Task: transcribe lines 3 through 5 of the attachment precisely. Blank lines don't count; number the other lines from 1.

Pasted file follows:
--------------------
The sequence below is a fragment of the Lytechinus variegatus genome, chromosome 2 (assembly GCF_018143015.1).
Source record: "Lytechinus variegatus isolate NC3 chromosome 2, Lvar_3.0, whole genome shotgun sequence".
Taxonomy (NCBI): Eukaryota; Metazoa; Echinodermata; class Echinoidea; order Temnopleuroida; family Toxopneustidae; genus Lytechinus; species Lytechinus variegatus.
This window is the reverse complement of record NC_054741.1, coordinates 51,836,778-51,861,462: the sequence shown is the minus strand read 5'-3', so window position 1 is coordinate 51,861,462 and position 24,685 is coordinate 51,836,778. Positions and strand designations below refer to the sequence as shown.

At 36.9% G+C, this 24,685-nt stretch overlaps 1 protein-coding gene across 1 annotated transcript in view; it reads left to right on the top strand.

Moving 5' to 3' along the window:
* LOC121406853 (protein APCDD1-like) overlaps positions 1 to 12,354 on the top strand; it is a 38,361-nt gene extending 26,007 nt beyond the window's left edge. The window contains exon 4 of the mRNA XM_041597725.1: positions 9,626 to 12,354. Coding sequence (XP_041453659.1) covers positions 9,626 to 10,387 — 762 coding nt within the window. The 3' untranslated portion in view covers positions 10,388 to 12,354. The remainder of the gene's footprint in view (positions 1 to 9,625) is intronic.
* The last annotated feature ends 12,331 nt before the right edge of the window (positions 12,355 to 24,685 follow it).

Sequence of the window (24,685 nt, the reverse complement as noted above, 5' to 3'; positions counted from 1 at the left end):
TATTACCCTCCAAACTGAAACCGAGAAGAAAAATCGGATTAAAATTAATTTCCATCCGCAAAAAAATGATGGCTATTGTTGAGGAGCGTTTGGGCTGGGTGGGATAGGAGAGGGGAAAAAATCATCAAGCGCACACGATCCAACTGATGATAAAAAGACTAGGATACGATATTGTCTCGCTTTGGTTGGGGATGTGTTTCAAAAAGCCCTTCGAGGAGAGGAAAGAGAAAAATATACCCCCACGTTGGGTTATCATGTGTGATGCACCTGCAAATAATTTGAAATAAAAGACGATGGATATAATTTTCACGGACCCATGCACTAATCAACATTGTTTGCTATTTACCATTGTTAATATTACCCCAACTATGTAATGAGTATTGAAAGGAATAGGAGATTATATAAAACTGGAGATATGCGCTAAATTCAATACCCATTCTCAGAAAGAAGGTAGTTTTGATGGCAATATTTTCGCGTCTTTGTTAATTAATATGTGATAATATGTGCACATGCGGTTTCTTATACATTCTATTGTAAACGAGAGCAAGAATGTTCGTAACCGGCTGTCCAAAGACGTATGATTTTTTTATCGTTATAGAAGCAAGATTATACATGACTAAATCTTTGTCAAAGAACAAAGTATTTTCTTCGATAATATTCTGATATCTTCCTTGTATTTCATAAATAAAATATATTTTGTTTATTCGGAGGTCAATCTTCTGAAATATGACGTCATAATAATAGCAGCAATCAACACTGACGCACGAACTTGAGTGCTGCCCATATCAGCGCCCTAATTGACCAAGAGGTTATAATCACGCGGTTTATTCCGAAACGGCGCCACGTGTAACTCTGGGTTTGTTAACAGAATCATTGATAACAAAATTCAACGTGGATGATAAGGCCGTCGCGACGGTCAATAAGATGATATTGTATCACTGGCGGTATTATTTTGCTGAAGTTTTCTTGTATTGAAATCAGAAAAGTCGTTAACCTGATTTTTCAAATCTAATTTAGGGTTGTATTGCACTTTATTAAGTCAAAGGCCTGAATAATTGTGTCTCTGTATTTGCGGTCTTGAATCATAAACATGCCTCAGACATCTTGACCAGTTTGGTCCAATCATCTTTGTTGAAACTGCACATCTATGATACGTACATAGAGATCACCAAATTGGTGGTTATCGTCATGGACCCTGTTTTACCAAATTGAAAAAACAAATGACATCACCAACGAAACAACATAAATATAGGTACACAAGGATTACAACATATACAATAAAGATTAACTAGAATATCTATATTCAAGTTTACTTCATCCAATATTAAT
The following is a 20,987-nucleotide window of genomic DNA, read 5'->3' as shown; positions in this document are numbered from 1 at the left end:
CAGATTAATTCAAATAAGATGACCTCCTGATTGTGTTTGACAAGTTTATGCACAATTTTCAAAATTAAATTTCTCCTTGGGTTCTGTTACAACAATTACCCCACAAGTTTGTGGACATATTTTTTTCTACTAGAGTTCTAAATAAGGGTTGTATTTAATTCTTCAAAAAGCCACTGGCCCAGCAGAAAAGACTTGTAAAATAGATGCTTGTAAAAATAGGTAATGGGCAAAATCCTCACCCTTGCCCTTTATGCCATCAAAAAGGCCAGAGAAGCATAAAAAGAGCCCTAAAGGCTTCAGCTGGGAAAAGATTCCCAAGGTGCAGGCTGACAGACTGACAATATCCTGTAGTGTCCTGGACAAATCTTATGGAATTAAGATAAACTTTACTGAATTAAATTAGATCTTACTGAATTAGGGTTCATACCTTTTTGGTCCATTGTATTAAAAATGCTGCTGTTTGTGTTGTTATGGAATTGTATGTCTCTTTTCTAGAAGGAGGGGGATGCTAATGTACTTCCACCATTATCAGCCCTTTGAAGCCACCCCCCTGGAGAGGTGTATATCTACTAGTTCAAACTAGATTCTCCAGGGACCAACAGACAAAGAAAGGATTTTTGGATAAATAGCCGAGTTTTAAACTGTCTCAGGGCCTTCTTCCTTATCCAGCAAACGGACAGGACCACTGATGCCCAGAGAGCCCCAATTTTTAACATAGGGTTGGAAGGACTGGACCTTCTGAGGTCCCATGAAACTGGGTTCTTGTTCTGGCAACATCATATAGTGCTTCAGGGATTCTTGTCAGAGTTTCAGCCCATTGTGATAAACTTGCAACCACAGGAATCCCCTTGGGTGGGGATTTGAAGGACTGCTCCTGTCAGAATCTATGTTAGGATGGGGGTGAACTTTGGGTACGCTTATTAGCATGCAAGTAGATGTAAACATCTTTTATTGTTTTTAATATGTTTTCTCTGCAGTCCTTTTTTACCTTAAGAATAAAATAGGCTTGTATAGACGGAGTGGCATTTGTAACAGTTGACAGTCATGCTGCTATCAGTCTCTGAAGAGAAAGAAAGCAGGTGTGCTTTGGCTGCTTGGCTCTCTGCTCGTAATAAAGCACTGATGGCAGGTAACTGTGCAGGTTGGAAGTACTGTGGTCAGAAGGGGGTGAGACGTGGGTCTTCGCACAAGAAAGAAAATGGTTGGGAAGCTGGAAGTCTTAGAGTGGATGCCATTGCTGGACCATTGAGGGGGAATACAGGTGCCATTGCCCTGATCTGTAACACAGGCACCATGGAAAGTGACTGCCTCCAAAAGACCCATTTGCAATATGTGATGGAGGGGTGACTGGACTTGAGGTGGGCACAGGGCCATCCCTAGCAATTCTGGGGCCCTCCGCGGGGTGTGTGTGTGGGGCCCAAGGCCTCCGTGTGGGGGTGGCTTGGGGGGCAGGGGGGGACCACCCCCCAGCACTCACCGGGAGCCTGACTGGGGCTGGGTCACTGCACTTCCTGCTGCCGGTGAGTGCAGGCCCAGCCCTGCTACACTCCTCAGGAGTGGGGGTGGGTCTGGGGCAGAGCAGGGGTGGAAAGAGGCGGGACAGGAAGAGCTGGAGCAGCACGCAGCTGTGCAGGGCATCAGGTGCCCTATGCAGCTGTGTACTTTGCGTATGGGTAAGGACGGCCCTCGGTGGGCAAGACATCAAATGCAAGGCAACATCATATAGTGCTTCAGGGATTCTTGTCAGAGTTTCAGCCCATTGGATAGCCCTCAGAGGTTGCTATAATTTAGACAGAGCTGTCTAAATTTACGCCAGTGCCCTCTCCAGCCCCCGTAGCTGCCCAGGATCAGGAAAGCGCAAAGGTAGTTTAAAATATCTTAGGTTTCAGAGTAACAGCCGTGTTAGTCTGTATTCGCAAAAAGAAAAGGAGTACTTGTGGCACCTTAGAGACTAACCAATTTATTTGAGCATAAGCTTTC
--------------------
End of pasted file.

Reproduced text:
Taxonomy (NCBI): Eukaryota; Metazoa; Echinodermata; class Echinoidea; order Temnopleuroida; family Toxopneustidae; genus Lytechinus; species Lytechinus variegatus.
This window is the reverse complement of record NC_054741.1, coordinates 51,836,778-51,861,462: the sequence shown is the minus strand read 5'-3', so window position 1 is coordinate 51,861,462 and position 24,685 is coordinate 51,836,778. Positions and strand designations below refer to the sequence as shown.

At 36.9% G+C, this 24,685-nt stretch overlaps 1 protein-coding gene across 1 annotated transcript in view; it reads left to right on the top strand.